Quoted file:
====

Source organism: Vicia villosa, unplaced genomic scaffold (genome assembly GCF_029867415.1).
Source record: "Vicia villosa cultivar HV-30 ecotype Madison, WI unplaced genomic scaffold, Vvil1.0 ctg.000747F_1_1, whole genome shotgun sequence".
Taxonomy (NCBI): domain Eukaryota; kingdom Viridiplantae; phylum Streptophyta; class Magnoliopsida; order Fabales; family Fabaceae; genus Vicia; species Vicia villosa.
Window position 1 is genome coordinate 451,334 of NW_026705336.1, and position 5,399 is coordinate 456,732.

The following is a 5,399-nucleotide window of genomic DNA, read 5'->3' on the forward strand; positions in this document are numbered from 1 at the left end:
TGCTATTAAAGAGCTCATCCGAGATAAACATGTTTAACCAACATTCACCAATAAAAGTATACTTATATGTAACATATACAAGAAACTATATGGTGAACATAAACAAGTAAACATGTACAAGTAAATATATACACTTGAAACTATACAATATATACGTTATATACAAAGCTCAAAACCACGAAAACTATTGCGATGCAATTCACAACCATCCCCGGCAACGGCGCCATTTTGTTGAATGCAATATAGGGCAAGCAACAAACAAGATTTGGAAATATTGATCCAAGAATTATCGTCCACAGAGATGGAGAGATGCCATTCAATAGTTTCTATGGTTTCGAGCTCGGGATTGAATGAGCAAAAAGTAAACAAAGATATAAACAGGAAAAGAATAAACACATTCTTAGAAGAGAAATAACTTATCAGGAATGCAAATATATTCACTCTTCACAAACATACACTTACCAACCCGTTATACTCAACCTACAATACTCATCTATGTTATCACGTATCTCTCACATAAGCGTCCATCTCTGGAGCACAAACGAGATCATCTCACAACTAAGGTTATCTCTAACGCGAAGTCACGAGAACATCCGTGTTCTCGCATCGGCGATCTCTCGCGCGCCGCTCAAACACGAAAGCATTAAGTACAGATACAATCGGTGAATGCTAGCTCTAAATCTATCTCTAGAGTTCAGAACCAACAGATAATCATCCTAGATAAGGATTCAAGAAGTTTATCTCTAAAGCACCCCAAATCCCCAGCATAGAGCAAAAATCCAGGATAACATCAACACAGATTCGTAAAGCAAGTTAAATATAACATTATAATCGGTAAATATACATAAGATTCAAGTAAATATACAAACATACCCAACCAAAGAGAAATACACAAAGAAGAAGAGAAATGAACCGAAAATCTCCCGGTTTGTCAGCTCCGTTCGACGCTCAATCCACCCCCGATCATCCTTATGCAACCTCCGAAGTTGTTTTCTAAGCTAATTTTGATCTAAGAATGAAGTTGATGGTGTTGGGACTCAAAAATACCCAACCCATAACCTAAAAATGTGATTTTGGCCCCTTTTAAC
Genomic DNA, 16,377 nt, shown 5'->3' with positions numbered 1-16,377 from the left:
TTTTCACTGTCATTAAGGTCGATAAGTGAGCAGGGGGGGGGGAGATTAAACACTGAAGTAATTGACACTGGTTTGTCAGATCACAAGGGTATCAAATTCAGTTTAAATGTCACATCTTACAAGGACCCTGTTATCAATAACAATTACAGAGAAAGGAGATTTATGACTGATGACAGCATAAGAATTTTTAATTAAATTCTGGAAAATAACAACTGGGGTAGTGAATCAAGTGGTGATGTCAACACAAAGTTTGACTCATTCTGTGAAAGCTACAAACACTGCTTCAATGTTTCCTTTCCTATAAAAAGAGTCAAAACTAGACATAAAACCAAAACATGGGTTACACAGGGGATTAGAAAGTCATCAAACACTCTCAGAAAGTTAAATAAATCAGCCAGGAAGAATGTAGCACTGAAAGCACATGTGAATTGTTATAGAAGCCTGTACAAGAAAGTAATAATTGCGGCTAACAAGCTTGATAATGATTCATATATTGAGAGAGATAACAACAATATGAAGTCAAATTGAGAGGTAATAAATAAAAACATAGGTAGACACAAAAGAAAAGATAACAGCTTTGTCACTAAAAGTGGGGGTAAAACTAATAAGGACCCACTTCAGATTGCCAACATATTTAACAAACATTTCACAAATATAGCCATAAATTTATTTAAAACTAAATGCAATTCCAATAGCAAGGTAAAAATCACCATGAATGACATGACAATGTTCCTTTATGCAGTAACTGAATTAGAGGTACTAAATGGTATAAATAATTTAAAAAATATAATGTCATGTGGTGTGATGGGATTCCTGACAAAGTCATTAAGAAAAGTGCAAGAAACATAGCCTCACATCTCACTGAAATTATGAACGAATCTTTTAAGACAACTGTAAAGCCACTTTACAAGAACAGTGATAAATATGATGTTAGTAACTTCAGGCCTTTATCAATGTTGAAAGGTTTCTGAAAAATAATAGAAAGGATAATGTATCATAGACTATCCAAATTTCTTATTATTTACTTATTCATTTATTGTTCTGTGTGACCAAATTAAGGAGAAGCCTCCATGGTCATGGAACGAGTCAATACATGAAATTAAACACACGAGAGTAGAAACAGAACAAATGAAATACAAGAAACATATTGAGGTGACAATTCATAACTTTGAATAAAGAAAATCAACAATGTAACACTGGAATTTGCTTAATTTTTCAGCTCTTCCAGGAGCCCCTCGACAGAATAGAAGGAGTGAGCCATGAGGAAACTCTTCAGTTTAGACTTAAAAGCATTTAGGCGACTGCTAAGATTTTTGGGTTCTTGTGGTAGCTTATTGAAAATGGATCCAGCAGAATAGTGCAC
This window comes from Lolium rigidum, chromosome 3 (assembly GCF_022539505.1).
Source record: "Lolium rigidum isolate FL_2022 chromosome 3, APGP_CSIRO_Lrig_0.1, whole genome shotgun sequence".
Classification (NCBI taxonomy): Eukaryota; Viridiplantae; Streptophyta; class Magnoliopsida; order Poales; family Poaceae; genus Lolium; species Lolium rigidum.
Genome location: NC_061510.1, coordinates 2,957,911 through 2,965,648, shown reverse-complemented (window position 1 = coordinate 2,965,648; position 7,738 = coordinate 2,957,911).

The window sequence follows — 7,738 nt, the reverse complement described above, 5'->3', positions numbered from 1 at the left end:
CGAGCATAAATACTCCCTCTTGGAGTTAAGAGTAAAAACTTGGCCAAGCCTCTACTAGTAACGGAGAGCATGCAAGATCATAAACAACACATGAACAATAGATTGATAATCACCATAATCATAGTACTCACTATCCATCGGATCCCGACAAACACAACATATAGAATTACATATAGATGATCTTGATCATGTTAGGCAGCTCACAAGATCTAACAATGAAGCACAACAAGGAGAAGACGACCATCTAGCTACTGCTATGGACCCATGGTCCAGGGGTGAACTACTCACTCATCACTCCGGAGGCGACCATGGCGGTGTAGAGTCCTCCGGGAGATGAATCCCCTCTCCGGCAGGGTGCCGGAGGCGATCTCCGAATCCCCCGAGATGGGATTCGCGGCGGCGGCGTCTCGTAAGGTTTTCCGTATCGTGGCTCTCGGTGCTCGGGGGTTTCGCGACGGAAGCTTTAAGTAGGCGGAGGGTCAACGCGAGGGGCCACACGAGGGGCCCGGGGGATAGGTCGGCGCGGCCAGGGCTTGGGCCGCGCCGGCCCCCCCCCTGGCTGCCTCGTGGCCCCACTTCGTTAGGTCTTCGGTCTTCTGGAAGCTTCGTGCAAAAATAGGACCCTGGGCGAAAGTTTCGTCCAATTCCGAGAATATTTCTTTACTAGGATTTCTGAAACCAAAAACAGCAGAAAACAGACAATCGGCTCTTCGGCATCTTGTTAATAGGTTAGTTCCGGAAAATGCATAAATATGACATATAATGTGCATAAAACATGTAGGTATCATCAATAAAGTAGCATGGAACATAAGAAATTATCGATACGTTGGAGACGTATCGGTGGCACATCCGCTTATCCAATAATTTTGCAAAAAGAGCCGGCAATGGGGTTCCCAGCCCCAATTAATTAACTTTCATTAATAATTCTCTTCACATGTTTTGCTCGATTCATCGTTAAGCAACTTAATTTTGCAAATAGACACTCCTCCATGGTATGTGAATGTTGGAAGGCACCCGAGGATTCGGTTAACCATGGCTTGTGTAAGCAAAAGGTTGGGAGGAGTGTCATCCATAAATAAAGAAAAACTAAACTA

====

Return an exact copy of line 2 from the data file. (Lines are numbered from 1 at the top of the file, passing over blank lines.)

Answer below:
Source record: "Vicia villosa cultivar HV-30 ecotype Madison, WI unplaced genomic scaffold, Vvil1.0 ctg.000747F_1_1, whole genome shotgun sequence".